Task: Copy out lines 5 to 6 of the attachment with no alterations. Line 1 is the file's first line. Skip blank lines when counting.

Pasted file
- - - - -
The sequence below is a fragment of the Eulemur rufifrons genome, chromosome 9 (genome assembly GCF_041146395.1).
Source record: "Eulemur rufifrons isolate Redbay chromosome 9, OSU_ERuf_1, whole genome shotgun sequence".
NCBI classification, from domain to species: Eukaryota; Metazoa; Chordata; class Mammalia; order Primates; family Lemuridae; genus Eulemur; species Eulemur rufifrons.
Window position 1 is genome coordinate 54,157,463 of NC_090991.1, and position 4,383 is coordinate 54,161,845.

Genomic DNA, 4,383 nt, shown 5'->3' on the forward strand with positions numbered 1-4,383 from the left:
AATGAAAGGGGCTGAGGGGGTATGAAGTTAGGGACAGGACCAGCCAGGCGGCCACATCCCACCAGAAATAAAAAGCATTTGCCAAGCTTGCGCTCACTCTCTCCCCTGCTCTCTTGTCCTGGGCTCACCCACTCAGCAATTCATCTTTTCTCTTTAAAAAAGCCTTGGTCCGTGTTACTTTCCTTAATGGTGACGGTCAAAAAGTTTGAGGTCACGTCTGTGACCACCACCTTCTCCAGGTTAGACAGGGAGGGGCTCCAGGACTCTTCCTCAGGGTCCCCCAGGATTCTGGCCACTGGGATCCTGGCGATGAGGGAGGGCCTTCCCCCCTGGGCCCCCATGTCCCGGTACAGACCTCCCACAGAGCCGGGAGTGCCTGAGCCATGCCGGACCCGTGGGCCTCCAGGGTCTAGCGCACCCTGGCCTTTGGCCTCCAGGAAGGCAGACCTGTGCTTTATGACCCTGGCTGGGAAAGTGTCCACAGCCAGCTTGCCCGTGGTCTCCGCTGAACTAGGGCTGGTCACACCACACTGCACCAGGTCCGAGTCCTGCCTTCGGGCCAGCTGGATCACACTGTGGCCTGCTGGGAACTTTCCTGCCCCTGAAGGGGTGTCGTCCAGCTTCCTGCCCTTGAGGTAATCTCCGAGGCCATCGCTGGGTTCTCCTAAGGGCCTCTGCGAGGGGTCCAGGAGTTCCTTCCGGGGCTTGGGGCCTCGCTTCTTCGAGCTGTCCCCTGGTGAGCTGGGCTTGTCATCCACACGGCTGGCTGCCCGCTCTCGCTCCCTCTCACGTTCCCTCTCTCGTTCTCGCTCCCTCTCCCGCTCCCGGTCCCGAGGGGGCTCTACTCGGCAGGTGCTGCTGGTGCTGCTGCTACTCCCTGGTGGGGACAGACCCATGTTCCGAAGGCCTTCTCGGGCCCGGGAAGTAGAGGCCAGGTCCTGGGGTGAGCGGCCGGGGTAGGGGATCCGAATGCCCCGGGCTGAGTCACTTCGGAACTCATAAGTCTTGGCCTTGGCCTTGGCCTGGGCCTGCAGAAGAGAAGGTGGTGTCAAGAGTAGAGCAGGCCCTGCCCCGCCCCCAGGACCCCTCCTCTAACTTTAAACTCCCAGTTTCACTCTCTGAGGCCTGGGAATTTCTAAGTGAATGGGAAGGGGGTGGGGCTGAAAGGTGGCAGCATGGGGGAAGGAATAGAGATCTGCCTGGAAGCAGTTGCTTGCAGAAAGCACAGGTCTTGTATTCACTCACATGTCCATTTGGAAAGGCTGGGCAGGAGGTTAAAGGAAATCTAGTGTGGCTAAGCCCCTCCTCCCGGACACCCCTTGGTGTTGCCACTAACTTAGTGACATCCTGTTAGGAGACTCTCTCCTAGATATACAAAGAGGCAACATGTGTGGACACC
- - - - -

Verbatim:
Genomic DNA, 4,383 nt, shown 5'->3' on the forward strand with positions numbered 1-4,383 from the left:
AATGAAAGGGGCTGAGGGGGTATGAAGTTAGGGACAGGACCAGCCAGGCGGCCACATCCCACCAGAAATAAAAAGCATTTGCCAAGCTTGCGCTCACTCTCTCCCCTGCTCTCTTGTCCTGGGCTCACCCACTCAGCAATTCATCTTTTCTCTTTAAAAAAGCCTTGGTCCGTGTTACTTTCCTTAATGGTGACGGTCAAAAAGTTTGAGGTCACGTCTGTGACCACCACCTTCTCCAGGTTAGACAGGGAGGGGCTCCAGGACTCTTCCTCAGGGTCCCCCAGGATTCTGGCCACTGGGATCCTGGCGATGAGGGAGGGCCTTCCCCCCTGGGCCCCCATGTCCCGGTACAGACCTCCCACAGAGCCGGGAGTGCCTGAGCCATGCCGGACCCGTGGGCCTCCAGGGTCTAGCGCACCCTGGCCTTTGGCCTCCAGGAAGGCAGACCTGTGCTTTATGACCCTGGCTGGGAAAGTGTCCACAGCCAGCTTGCCCGTGGTCTCCGCTGAACTAGGGCTGGTCACACCACACTGCACCAGGTCCGAGTCCTGCCTTCGGGCCAGCTGGATCACACTGTGGCCTGCTGGGAACTTTCCTGCCCCTGAAGGGGTGTCGTCCAGCTTCCTGCCCTTGAGGTAATCTCCGAGGCCATCGCTGGGTTCTCCTAAGGGCCTCTGCGAGGGGTCCAGGAGTTCCTTCCGGGGCTTGGGGCCTCGCTTCTTCGAGCTGTCCCCTGGTGAGCTGGGCTTGTCATCCACACGGCTGGCTGCCCGCTCTCGCTCCCTCTCACGTTCCCTCTCTCGTTCTCGCTCCCTCTCCCGCTCCCGGTCCCGAGGGGGCTCTACTCGGCAGGTGCTGCTGGTGCTGCTGCTACTCCCTGGTGGGGACAGACCCATGTTCCGAAGGCCTTCTCGGGCCCGGGAAGTAGAGGCCAGGTCCTGGGGTGAGCGGCCGGGGTAGGGGATCCGAATGCCCCGGGCTGAGTCACTTCGGAACTCATAAGTCTTGGCCTTGGCCTTGGCCTGGGCCTGCAGAAGAGAAGGTGGTGTCAAGAGTAGAGCAGGCCCTGCCCCGCCCCCAGGACCCCTCCTCTAACTTTAAACTCCCAGTTTCACTCTCTGAGGCCTGGGAATTTCTAAGTGAATGGGAAGGGGGTGGGGCTGAAAGGTGGCAGCATGGGGGAAGGAATAGAGATCTGCCTGGAAGCAGTTGCTTGCAGAAAGCACAGGTCTTGTATTCACTCACATGTCCATTTGGAAAGGCTGGGCAGGAGGTTAAAGGAAATCTAGTGTGGCTAAGCCCCTCCTCCCGGACACCCCTTGGTGTTGCCACTAACTTAGTGACATCCTGTTAGGAGACTCTCTCCTAGATATACAAAGAGGCAACATGTGTGGACACC